What Does Supply Chain Innovation Look Like in Action?

  • Supply Chain
Supply chains can be fragile. Strategic innovation drives change without excessive disruption.

Opportunities to innovate in the supply chain are rising quickly in light of digital technologies emerging across a variety of sectors.

Businesses working to leverage advanced technologies – such as the internet of things to mixed reality solutions – must carefully balance the benefits against potential disruptions. Creating a clear, coherent blueprint for innovation is critical in this area.

The Disruptive Impact of Supply Chain Change

Speaking with Supply Chain Management Review, industry expert Kristi Montgomery explained that organizations must be careful in how they enact change so they don’t risk excessive disruption to the supply chain.

“[The] supply chain is the backbone of a company: strong, flexible and supporting so many parts of the business,” Montgomery told the news source. “But in many ways, they’re also fragile: too much change or pressure and they’ll fracture, with wide-spread impact throughout the organization. Like all parts of business, new technologies, new processes and new ways of thinking will make them stronger, more efficient and more powerful.”

As businesses work to implement new technologies to improve visibility and efficiency in the supply chain, it is important that they take a strategic, iterative approach to innovation.

The Pace of Supply Chain Disruption

Organizations trying to assess how much they can change their supply chain without experiencing too many negative consequences must first understand just how quickly new technologies are impacting operations.

Supply Chain Digital reported that the supply chain has become almost unrecognizable from what it was just a few years ago, and this trend is not stopping anytime soon. Financial and operational technologies are coming together to drive change. In response, organizations are finding themselves needing to track every component of the supply chain and link both physical and digital assets into common platforms.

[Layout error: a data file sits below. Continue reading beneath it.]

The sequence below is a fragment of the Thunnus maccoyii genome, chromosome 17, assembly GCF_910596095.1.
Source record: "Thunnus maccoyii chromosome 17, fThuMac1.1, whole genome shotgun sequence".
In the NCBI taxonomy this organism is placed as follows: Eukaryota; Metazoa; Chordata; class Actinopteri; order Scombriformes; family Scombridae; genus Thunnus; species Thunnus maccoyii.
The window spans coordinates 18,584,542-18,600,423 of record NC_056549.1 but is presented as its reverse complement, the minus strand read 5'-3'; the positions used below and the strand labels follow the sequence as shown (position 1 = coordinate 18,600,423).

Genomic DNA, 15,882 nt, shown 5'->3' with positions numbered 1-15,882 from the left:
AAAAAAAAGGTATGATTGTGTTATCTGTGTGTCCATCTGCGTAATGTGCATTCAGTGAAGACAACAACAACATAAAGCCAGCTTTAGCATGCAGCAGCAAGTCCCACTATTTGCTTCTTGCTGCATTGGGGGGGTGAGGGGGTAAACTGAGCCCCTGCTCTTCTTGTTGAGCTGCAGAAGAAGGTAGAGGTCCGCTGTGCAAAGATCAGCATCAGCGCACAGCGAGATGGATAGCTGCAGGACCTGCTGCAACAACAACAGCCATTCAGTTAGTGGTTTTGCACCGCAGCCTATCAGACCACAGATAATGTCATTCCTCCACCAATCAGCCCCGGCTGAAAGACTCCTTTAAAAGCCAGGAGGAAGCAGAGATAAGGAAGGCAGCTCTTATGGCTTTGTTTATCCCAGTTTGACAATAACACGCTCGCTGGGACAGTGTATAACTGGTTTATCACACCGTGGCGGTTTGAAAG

Emerging technologies are driving change at an incredibly rapid pace, the report explained, and companies need to be careful not to fall too far behind.

Keeping Pace with Supply Chain Innovation

These reports point to a difficult situation for businesses. On one hand, they must adapt quickly or fall behind. On the other, too much change, with excess haste, can have negative consequences. Creating a blueprint for technological and operational innovation is critical. To accomplish this, companies should:

  • Identify their short- and long-term business goals in relation to supply chain strategies.
  • Prioritize technologies for use in various warehouse and operational settings.
  • Pin down weak points, such as wireless network penetration, that could hold up innovation if they aren’t dealt with quickly.
  • Train employees on an ongoing basis so they are prepared for new technologies.
  • Bring together multi-disciplinary teams to understand the full implications of change.
  • Invest in foundational technologies that set a basis for ongoing innovation over time.

Each of these tasks is extremely important, and it is vital that businesses don’t neglect how different technology choices impact one another. For example, mobile data collection solutions stand out as a key baseline technology. Organizations with robust barcode scanning and labeling solutions can gather and share data in real-time, automating many workflows between supply chain teams. Increasing the use of automation systems will have a limited impact if you can’t feed the warehouse automation platform relevant and timely data.

In real-world settings, innovation often happens gradually, with solutions building on one another over time. If your business is looking at a long-term supply chain modernization strategy, contact RFgen today. Our mobile data collection solutions lay the groundwork for sustained progress as businesses work to take full advantage of what digital technologies can offer in the supply chain.